Ode to Joy – Ian Potter Southbank Centre by John Wardle Architects

Words by Rose Onans
Architecture by John Wardle Architects
Photography by Trevor Mein
Build by Lendlease
Interior Design by John Wardle Architects
Heritage Architect RBA Architects
Heritage Architect Conservation Consultants

Stroll past the Ian Potter Southbank Centre and you may find yourself compelled to peer into one of the small dimple-like portholes or the great oculus set into the side of the immense concrete building. It is precisely this kind of engagement with the public that is at the heart of the design by John Wardle Architects.

Through the windows, the inner workings of the Melbourne Conservatorium of Music can be observed, offering a direct insight into musical performance and rehearsal. The arched entry is another gesture of openness at street level that makes the otherwise imposing concrete facade seem like a raised curtain, pulled up to offer a way inward. And most playfully of all, thousands of small Japanese ‘egg’ tiles that stud the vast exterior prompt an almost child-like impulse to stretch out a finger and touch.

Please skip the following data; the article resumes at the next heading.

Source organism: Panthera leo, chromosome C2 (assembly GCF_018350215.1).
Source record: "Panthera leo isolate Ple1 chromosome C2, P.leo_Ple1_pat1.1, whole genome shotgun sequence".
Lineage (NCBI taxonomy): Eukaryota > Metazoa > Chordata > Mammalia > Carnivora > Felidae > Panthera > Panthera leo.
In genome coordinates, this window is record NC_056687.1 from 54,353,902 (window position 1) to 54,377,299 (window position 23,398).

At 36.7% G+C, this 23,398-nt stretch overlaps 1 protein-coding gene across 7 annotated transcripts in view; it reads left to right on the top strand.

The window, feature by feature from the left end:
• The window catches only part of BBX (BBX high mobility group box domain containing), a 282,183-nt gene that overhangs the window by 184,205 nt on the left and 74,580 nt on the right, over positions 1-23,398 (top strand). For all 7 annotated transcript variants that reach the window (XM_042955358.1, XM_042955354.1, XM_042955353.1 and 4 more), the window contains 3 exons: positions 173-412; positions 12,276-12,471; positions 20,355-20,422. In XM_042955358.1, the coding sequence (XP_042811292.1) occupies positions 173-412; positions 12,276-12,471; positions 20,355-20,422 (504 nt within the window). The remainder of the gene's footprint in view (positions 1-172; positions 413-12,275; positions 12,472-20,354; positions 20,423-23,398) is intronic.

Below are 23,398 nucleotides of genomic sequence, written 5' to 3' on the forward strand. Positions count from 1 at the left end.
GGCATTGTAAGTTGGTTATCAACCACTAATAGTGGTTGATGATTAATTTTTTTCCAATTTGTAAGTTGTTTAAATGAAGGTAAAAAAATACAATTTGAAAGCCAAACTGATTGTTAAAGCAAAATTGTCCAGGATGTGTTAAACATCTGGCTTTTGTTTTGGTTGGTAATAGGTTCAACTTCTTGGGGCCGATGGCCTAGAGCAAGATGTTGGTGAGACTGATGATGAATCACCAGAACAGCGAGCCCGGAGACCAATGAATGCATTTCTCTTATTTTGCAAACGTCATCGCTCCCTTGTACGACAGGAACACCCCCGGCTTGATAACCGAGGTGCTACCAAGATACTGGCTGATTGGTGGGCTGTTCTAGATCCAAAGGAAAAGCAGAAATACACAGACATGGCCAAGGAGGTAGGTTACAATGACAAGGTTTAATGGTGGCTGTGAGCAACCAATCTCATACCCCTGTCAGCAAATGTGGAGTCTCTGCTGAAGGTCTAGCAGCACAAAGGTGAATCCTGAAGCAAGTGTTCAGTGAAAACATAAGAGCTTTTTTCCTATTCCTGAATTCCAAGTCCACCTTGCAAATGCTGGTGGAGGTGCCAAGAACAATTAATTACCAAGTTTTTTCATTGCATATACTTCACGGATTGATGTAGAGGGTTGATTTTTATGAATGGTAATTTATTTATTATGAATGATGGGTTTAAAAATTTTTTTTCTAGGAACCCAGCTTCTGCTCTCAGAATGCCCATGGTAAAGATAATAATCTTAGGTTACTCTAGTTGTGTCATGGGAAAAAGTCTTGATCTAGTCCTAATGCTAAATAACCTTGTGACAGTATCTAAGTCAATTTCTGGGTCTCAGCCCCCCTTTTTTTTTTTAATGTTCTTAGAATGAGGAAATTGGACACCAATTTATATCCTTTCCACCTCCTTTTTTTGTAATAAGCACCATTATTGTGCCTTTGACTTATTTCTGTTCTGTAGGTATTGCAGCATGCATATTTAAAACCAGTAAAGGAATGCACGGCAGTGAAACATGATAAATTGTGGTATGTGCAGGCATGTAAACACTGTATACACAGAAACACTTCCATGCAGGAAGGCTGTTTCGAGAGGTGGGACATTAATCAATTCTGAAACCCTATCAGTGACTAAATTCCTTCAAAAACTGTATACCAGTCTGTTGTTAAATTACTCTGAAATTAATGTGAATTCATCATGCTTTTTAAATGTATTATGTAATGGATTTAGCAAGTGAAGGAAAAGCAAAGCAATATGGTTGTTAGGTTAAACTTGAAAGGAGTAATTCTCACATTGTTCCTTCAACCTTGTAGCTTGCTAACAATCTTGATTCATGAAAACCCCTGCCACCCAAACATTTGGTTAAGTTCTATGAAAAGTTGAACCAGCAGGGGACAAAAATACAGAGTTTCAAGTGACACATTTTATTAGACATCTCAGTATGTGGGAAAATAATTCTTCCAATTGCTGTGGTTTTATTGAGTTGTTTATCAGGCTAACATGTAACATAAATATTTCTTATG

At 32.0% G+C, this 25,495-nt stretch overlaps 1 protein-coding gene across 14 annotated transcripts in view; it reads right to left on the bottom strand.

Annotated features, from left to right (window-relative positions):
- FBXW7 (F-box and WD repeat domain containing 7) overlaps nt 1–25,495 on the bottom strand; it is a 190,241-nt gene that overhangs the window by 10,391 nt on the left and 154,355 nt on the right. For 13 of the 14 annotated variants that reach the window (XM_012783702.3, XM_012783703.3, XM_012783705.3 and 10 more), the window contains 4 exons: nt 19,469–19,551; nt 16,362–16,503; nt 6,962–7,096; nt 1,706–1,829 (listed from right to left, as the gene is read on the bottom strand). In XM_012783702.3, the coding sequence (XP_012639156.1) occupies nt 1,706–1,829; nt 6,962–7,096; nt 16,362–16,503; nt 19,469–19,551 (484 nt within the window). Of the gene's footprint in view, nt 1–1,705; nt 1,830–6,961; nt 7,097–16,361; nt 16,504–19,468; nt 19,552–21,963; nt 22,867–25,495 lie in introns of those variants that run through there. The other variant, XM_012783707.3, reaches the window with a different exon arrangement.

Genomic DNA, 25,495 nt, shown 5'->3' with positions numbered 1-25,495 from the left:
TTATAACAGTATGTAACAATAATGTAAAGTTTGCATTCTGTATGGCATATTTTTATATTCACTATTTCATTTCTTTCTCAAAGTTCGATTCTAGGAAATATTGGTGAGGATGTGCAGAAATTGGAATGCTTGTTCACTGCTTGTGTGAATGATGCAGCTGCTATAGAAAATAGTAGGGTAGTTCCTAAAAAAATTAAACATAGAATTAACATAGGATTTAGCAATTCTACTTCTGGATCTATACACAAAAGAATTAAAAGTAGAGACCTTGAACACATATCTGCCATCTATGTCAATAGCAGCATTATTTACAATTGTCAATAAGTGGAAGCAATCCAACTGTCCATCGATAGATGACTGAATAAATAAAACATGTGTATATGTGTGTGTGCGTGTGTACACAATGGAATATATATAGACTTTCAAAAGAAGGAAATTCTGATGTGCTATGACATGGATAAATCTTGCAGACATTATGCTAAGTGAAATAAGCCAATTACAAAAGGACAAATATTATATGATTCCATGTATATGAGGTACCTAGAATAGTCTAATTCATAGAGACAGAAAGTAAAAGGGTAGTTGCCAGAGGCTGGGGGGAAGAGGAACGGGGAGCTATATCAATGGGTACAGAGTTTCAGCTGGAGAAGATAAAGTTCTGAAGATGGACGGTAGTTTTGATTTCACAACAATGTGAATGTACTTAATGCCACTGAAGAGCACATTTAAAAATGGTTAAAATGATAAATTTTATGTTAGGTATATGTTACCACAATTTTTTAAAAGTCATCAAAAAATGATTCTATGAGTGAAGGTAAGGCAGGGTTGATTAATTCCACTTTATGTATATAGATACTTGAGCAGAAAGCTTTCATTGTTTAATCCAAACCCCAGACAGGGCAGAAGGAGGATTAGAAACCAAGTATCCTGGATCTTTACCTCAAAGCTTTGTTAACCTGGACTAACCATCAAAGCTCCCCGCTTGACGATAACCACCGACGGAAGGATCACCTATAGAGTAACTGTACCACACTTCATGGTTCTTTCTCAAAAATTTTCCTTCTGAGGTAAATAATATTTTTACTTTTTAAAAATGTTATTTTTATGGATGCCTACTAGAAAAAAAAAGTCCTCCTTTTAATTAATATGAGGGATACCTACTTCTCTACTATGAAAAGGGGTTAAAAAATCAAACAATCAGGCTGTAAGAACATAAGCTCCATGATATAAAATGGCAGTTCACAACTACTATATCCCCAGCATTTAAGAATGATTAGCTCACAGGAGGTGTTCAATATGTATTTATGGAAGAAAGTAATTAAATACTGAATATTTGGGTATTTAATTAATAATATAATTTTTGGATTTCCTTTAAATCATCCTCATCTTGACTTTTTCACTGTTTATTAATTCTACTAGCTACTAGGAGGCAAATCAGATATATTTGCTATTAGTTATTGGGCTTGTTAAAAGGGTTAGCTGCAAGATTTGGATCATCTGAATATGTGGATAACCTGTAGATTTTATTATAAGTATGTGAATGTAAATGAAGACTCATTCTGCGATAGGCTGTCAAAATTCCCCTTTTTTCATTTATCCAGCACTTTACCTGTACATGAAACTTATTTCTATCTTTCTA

For the musicians learning, rehearsing and performing within, the Southbank Centre accommodates for the singular focus they require while also emphasising the camaraderie of engaging with others. The necessary acoustic separation between practice spaces is upheld, but sound is allowed to drift through the common areas so that the building is permeated with music. Taking this even further, external space for performance – whether impromptu or organised – draws musical activity beyond the walls and into the public domain.

In a rare combination of the monumental and the approachable, the Ian Potter Southbank Centre is an ode to the many joys of music.